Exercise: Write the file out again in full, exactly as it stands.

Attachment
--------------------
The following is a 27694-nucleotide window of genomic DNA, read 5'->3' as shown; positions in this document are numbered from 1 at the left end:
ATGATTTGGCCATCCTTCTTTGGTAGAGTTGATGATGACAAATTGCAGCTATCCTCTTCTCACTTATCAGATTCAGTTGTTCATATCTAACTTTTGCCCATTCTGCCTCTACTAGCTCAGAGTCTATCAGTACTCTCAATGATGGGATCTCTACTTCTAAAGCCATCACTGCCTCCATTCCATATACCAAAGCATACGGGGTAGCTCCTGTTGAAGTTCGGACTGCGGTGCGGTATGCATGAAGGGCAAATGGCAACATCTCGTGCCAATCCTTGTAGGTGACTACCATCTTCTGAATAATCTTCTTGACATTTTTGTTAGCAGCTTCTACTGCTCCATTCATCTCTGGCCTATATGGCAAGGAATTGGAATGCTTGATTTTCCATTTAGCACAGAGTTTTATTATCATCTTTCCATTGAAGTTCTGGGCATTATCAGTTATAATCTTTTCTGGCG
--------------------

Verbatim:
The following is a 27694-nucleotide window of genomic DNA, read 5'->3' as shown; positions in this document are numbered from 1 at the left end:
ATGATTTGGCCATCCTTCTTTGGTAGAGTTGATGATGACAAATTGCAGCTATCCTCTTCTCACTTATCAGATTCAGTTGTTCATATCTAACTTTTGCCCATTCTGCCTCTACTAGCTCAGAGTCTATCAGTACTCTCAATGATGGGATCTCTACTTCTAAAGCCATCACTGCCTCCATTCCATATACCAAAGCATACGGGGTAGCTCCTGTTGAAGTTCGGACTGCGGTGCGGTATGCATGAAGGGCAAATGGCAACATCTCGTGCCAATCCTTGTAGGTGACTACCATCTTCTGAATAATCTTCTTGACATTTTTGTTAGCAGCTTCTACTGCTCCATTCATCTCTGGCCTATATGGCAAGGAATTGGAATGCTTGATTTTCCATTTAGCACAGAGTTTTATTATCATCTTTCCATTGAAGTTCTGGGCATTATCAGTTATAATCTTTTCTGGCG